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Having practical money skills helps everyone, regardless of age, to navigate life successfully. Empower your children by sharing lessons about finances early on. Knowing how to save, budget and even negotiate will prove invaluable as they make their way through life. Here are some valuable lessons:
Achieving financial independence takes both financial and life skills. One of the most important money lessons to teach kids is to be financially independent from a young age. True self-sufficiency comes from not waiting until you meet a life partner to start building wealth and planning for your future.
If you are a two-parent family, lead by example and show your kids that budgeting and money management are both parents’ responsibility by making joint financial decisions and involving your kids in your conversations about money, if appropriate. Through modelling behaviours of financial independence at home, parents can teach self-sufficiency when the time comes.
When your kids start their first job, sit down with them and make a budget and savings plan. Having a clear idea of what it costs to live, as well as instilling the discipline of regular savings, can help to promote a lifetime of good money habits. Check out our budget planner as a tool to assist.
Compound interest also means the earlier they start saving money, the more confident they may feel about meeting financial goals later on.
Particularly valuable if you have daughters. It is well documented that when it comes to negotiating a starting salary, a pay-rise or putting their hand up for a new role or promotion, women are less direct than men, to their detriment. Research by the Workplace Gender Equality Agency shows that in 2019, women earn on average $239 less a week than men. According to the WGEA this gap is narrowing, with more employers being aware and taking action to ensure women and men are equally rewarded and remunerated.
However, it also says that women continue to face significant barriers in the workplace, including their work being undervalued and being under represented in senior executive and management roles.1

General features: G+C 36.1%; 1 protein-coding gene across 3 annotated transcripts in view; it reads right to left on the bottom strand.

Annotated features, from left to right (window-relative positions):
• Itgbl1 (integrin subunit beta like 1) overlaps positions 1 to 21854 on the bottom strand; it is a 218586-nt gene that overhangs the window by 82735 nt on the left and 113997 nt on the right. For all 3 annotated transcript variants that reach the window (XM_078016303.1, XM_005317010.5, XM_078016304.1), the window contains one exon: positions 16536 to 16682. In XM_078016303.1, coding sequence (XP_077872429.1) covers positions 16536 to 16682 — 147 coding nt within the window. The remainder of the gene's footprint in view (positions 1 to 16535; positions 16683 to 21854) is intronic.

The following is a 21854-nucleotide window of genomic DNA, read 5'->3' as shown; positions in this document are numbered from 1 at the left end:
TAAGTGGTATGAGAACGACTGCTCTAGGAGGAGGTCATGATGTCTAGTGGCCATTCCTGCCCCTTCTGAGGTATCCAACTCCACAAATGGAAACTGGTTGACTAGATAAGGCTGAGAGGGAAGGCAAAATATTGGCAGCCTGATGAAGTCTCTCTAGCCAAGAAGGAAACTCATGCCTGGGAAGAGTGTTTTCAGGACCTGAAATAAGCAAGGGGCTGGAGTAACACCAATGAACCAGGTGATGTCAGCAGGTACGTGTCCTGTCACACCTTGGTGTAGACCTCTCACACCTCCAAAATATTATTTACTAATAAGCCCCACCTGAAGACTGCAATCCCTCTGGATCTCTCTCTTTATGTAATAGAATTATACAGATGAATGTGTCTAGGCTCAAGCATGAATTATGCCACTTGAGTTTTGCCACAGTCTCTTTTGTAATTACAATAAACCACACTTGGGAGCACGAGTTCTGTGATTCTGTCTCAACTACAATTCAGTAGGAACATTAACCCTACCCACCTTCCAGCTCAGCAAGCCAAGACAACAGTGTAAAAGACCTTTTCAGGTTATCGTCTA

Girls can value themselves in the workplace and negotiate as assertively as male workers when it comes to pay, perks and working conditions. Instilling self-confidence and financial skills in your daughter are key.
In order for women to enjoy equal opportunity in the workplace, childcare needs to be considered a family responsibility, with women given the choice to continue their career, rather than stay at home as the carer. This is something to discuss with both your sons and daughters as they grow so they understand the importance of having these discussions.
It can be challenging to teach children to think long-term, but encouraging your kids to take an active interest in their super may be one of the most important finance lessons you share.2
An understanding of compound interest and the benefits of saving early can make a significant difference later on.
It is never too early to teach your kids smart money habits.
Knowledge is power, and planning your best future means being invested in outcomes today. Take the time to learn more about QSuper or your QSuper account.
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1. WGEA media release: ‘National gender pay gap hits record low’. Released 21/2/19. https://www.wgea.gov.au/newsroom/media-releases/national-gender-pay-gap-hits-record-low
2. Source: ASFA via SuperGuru http://www.superguru.com.au/about-super/women-and-super/, accessed 6 February 2017.
3. QSuper Balanced Option only. SuperRatings SR50 Balanced Index (60-76) median based on cumulative returns compounded annually after fees and for initial $50,000 invested over the period to 28 February 2019. Based on funds open to the public. Past performance may not be a reliable indicator future performance.
Careful planning may help empower women financially and enhance their confidence to enjoy today knowing they will be right later.
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